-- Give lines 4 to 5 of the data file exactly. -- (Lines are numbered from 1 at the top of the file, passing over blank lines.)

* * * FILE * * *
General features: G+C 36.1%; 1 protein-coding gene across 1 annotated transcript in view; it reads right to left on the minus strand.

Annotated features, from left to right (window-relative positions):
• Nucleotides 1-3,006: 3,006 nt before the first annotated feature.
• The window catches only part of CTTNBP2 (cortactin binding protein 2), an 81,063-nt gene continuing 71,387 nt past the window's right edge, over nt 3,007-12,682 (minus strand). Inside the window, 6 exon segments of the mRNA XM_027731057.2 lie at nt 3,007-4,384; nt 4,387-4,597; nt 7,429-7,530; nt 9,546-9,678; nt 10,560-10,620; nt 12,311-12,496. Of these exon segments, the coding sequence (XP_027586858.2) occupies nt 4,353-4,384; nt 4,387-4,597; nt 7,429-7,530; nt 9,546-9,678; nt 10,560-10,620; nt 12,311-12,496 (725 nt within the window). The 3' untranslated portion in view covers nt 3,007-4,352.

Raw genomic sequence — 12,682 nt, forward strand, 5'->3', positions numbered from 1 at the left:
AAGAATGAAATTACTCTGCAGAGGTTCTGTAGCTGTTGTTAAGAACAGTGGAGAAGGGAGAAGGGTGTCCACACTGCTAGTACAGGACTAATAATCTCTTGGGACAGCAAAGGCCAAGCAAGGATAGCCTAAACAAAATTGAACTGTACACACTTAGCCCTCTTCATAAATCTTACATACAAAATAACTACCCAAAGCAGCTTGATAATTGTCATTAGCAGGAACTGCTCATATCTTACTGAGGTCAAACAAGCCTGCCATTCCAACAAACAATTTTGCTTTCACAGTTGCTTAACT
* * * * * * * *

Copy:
• The window catches only part of CTTNBP2 (cortactin binding protein 2), an 81,063-nt gene continuing 71,387 nt past the window's right edge, over nt 3,007-12,682 (minus strand). Inside the window, 6 exon segments of the mRNA XM_027731057.2 lie at nt 3,007-4,384; nt 4,387-4,597; nt 7,429-7,530; nt 9,546-9,678; nt 10,560-10,620; nt 12,311-12,496. Of these exon segments, the coding sequence (XP_027586858.2) occupies nt 4,353-4,384; nt 4,387-4,597; nt 7,429-7,530; nt 9,546-9,678; nt 10,560-10,620; nt 12,311-12,496 (725 nt within the window). The 3' untranslated portion in view covers nt 3,007-4,352.

Raw genomic sequence — 12,682 nt, forward strand, 5'->3', positions numbered from 1 at the left: